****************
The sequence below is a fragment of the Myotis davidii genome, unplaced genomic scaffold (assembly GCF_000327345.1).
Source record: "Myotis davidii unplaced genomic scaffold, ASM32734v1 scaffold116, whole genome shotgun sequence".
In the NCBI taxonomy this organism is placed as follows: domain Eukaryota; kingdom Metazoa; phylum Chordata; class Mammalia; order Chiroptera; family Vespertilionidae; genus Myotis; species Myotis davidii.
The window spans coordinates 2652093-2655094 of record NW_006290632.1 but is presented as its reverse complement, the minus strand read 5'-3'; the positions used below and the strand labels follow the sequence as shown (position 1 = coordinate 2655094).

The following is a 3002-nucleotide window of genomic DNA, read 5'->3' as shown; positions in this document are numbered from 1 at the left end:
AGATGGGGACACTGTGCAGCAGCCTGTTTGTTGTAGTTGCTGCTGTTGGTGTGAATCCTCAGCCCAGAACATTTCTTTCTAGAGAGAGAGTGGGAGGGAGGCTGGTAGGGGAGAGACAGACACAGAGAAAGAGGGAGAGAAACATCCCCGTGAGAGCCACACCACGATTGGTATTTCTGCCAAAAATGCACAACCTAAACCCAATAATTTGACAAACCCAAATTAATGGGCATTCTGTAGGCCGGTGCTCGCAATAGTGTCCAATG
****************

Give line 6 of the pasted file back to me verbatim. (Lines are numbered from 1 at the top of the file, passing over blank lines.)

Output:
AGATGGGGACACTGTGCAGCAGCCTGTTTGTTGTAGTTGCTGCTGTTGGTGTGAATCCTCAGCCCAGAACATTTCTTTCTAGAGAGAGAGTGGGAGGGAGGCTGGTAGGGGAGAGACAGACACAGAGAAAGAGGGAGAGAAACATCCCCGTGAGAGCCACACCACGATTGGTATTTCTGCCAAAAATGCACAACCTAAACCCAATAATTTGACAAACCCAAATTAATGGGCATTCTGTAGGCCGGTGCTCGCAATAGTGTCCAATG